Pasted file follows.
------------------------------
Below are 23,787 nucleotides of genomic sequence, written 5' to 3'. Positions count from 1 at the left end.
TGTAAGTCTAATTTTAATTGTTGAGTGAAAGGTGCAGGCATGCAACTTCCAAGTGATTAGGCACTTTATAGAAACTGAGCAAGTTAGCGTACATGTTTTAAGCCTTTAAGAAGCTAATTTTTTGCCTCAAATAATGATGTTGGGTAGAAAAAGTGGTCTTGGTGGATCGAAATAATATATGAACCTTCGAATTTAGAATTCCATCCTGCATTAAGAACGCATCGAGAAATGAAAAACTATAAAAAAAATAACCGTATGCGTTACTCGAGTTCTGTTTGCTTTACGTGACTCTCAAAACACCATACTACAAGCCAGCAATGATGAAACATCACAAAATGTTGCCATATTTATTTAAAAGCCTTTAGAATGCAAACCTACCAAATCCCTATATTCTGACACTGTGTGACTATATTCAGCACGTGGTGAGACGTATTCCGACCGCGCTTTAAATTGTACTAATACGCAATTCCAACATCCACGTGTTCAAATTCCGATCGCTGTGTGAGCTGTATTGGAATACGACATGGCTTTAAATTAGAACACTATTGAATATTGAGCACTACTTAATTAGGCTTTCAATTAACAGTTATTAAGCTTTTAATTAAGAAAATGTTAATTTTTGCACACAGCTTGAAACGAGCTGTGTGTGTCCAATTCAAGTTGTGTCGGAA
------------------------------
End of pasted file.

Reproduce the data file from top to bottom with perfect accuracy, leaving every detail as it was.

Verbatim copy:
Below are 23,787 nucleotides of genomic sequence, written 5' to 3'. Positions count from 1 at the left end.
TGTAAGTCTAATTTTAATTGTTGAGTGAAAGGTGCAGGCATGCAACTTCCAAGTGATTAGGCACTTTATAGAAACTGAGCAAGTTAGCGTACATGTTTTAAGCCTTTAAGAAGCTAATTTTTTGCCTCAAATAATGATGTTGGGTAGAAAAAGTGGTCTTGGTGGATCGAAATAATATATGAACCTTCGAATTTAGAATTCCATCCTGCATTAAGAACGCATCGAGAAATGAAAAACTATAAAAAAAATAACCGTATGCGTTACTCGAGTTCTGTTTGCTTTACGTGACTCTCAAAACACCATACTACAAGCCAGCAATGATGAAACATCACAAAATGTTGCCATATTTATTTAAAAGCCTTTAGAATGCAAACCTACCAAATCCCTATATTCTGACACTGTGTGACTATATTCAGCACGTGGTGAGACGTATTCCGACCGCGCTTTAAATTGTACTAATACGCAATTCCAACATCCACGTGTTCAAATTCCGATCGCTGTGTGAGCTGTATTGGAATACGACATGGCTTTAAATTAGAACACTATTGAATATTGAGCACTACTTAATTAGGCTTTCAATTAACAGTTATTAAGCTTTTAATTAAGAAAATGTTAATTTTTGCACACAGCTTGAAACGAGCTGTGTGTGTCCAATTCAAGTTGTGTCGGAA